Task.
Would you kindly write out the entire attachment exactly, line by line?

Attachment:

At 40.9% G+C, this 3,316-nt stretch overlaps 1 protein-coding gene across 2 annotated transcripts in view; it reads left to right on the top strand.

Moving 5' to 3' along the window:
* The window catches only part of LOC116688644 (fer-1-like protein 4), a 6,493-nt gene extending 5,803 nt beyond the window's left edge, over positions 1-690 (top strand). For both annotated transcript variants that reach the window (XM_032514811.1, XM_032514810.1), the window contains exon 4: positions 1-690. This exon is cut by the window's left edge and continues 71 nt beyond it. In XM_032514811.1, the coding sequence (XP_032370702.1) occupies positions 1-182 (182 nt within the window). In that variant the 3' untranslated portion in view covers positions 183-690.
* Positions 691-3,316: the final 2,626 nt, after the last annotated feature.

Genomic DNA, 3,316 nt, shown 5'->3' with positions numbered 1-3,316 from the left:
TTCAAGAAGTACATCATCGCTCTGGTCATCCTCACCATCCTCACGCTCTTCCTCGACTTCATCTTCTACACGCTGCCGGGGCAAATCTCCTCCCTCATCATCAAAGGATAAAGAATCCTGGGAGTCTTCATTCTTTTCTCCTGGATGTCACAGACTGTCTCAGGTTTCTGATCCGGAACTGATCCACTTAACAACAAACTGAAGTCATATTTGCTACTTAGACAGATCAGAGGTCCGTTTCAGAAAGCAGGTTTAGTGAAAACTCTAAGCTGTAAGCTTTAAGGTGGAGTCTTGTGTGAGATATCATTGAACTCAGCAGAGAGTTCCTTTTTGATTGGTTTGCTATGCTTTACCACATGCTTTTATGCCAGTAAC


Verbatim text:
At 40.9% G+C, this 3,316-nt stretch overlaps 1 protein-coding gene across 2 annotated transcripts in view; it reads left to right on the top strand.

Moving 5' to 3' along the window:
* The window catches only part of LOC116688644 (fer-1-like protein 4), a 6,493-nt gene extending 5,803 nt beyond the window's left edge, over positions 1-690 (top strand). For both annotated transcript variants that reach the window (XM_032514811.1, XM_032514810.1), the window contains exon 4: positions 1-690. This exon is cut by the window's left edge and continues 71 nt beyond it. In XM_032514811.1, the coding sequence (XP_032370702.1) occupies positions 1-182 (182 nt within the window). In that variant the 3' untranslated portion in view covers positions 183-690.
* Positions 691-3,316: the final 2,626 nt, after the last annotated feature.

Genomic DNA, 3,316 nt, shown 5'->3' with positions numbered 1-3,316 from the left:
TTCAAGAAGTACATCATCGCTCTGGTCATCCTCACCATCCTCACGCTCTTCCTCGACTTCATCTTCTACACGCTGCCGGGGCAAATCTCCTCCCTCATCATCAAAGGATAAAGAATCCTGGGAGTCTTCATTCTTTTCTCCTGGATGTCACAGACTGTCTCAGGTTTCTGATCCGGAACTGATCCACTTAACAACAAACTGAAGTCATATTTGCTACTTAGACAGATCAGAGGTCCGTTTCAGAAAGCAGGTTTAGTGAAAACTCTAAGCTGTAAGCTTTAAGGTGGAGTCTTGTGTGAGATATCATTGAACTCAGCAGAGAGTTCCTTTTTGATTGGTTTGCTATGCTTTACCACATGCTTTTATGCCAGTAAC